Mondialiste may have been around the world, but can he go to Sandown and land a big prize? Our Will Hayler believes so.
For a seasoned global traveller like Mondialiste, the journey down from Yorkshire to Sandown is effectively like a stroll to the corner shop. That said, with temperatures forecast to rise noticeably, spending five hours in a horsebox on the A1 won't be a barrel of laughs for anybody.
But while that eyecatchingly warm weather forecast might not make the journey so enjoyable, it ought to make it pretty much the perfect evening to head down to Sandown to enjoy some very good racing in the evening sunshine. Furthermore, it will also help to reverse the effects of a serious amount of rain that reached the track at the end of last week and leave conditions - if anything - back on the quick side of good. In other words, just as Mondialiste appreciates it.
Since winning the Arlington Million in Chicago last summer, things haven't gone quite to plan. He didn't get the gaps when he needed them back over a mile at Keeneland (and possibly finds that trip sharp enough nowadays in any case) and was then undone by the ludicrously slow pace in the Breeders' Cup Turf.
Back in action this season, unexpected rain turned conditions very much against him in the Dubai Turf, but his latest run at Ascot was harder to excuse, other than to say that he'd probably have been happier racing around a bend and that the small field didn't play to his strengths.
He'll therefore need to do much better if he is to take a hand in the Matchbook Brigadier Gerard Stakes, but there's encouragement to be found from various sources.
Mondialiste was beaten on his first start in 2015 before winning his next three, and similarly underperformed quite dramatically on his first two appearances last year (although going conditions were undoubtedly a factor in both) before finding a richer vein of form afterwards.
Nor is it the case that he can't cut it back in Britain (and, by necessity, without Lasix) these days. He took a fair scalp in Mutakayyef when winning the Strensall at York two seasons ago and made Time Test work far harder than the market had seemed to expect in a Group Two at that track last season.
The most compelling reason for backing him though, is that he's simply a very, very good horse at his best, and the form of his second to Tepin in the 2015 Breeders' Cup Mile is just better than anything achieved by these rivals so far.
The conditions of this race mean he only concedes a 3lb sex allowance to So Mi Dar *(declared a non-runner on Thursday morning)* rather than any weight penalty for his Group One win, and although I really liked the manner of her victory at Yarmouth last autumn, she looked as if a mile and a half rather than a mile and a quarter might just be her optimum trip this season when third in the Opera on her final start of the campaign.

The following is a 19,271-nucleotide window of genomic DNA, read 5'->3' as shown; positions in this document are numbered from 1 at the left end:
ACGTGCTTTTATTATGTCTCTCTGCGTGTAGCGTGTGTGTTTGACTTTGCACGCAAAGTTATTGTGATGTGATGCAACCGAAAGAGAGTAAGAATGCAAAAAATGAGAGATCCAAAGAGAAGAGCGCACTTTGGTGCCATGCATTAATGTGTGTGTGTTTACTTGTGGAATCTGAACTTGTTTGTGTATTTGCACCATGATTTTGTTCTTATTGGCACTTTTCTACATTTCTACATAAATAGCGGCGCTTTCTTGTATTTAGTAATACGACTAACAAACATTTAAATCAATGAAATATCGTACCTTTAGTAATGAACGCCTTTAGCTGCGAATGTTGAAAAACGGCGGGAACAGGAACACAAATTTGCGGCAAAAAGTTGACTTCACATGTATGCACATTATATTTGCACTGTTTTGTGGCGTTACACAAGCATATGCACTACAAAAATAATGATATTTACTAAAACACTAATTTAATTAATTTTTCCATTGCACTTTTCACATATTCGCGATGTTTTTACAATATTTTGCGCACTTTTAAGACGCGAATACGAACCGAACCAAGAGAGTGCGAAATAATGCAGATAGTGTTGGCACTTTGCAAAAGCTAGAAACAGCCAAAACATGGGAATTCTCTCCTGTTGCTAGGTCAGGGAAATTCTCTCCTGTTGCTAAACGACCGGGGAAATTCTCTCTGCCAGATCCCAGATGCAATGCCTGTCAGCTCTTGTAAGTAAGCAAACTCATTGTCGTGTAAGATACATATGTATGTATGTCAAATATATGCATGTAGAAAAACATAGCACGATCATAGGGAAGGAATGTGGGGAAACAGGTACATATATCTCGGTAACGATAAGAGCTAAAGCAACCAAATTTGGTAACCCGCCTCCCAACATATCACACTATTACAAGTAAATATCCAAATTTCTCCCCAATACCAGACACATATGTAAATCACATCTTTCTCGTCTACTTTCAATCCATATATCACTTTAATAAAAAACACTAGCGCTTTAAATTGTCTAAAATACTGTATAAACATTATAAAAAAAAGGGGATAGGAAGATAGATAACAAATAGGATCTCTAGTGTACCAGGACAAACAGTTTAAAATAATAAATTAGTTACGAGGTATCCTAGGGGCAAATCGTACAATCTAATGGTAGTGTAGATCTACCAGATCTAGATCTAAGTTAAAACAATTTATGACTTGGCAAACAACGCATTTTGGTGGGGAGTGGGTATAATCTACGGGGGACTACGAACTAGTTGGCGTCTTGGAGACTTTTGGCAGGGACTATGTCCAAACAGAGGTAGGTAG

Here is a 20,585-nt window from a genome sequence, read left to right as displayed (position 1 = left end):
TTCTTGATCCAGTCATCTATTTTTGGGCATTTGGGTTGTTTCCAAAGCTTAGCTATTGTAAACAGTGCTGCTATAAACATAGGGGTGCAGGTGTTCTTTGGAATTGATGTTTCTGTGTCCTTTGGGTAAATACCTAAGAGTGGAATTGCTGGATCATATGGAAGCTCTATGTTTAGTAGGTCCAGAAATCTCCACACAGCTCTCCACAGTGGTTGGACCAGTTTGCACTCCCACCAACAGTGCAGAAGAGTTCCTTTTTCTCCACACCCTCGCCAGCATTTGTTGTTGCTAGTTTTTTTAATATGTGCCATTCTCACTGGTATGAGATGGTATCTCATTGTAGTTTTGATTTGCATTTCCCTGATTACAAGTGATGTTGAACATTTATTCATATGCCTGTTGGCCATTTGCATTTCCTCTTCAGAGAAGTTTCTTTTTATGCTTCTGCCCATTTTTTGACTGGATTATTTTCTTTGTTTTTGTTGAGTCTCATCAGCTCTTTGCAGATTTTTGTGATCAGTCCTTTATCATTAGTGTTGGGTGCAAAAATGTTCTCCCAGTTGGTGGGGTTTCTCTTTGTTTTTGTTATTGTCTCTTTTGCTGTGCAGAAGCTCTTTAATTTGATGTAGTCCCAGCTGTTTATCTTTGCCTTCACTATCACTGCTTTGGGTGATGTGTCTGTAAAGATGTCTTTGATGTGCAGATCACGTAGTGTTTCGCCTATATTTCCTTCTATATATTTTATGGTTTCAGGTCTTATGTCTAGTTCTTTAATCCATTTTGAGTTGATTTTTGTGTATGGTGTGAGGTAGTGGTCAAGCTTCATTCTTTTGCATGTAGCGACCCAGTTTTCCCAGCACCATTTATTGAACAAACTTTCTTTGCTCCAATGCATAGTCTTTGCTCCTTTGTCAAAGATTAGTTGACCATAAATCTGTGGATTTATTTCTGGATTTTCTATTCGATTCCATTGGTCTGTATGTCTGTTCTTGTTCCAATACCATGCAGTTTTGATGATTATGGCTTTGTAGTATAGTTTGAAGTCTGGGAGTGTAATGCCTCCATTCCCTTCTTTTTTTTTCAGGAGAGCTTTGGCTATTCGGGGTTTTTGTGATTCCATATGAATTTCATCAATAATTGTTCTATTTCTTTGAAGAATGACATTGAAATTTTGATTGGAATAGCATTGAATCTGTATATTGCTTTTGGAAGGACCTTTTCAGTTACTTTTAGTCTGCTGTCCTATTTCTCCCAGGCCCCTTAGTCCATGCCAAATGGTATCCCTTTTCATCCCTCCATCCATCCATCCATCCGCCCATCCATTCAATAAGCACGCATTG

There's a fair chance So Mi Dar will return better than ever at four, especially as her admirable dam progressed so well with age, but I can't let a dual Group One winner, good enough to finish second at the Breeders' Cup, go unbacked at 8/1 in a Group Three with fitness and ground conditions on his side. At the prices, it has to be Mondialiste here.
I tried to find a case to get Big Orange beaten in the Henry II Stakes. For some reason, we've never really got on, as I keep convincing myself - rightly, or probably wrongly - his best performances have been achieved granted relatively soft, uncontested leads.
At first glance, Quest For More looked too big a price having been another to sink in the desert mud in Dubai, but giving 7lb to the favourite looks a serious ask given that he's held by Big Orange on at least a couple of reasonably recent pieces of form.
Haddaf was one I looked at at a massive price in the National Stakes, as he paid a price for going off to hard against Cardsharp at Ascot last time. The problem, is, that he could run better and still finish third here against a field of Royal Ascot possibles. That's offputting.
Instead, I'll keep it simple and back Zainhom at odds-against in the Heron Stakes.
A decent juvenile, he was reportedly showing up well among the Sir Michael Stoute team in the early-season and it was no surprise to see him thrown into a Guineas trial last month.
In the event, he proved no match for Barney Roy and Dream Castle in the Greenham, but that was no disgrace at all, and Jim Crowley simply did what was required close home to see off his (admittedly uninspiring) rivals for third place close home.
It's hard to imagine that Stoute would have had him fully wound up for that run, and even a repeat of that form should be good enough to see him take this. This return to a mile looks a clear positive too.
Posted at 1740 BST on 24/05/17.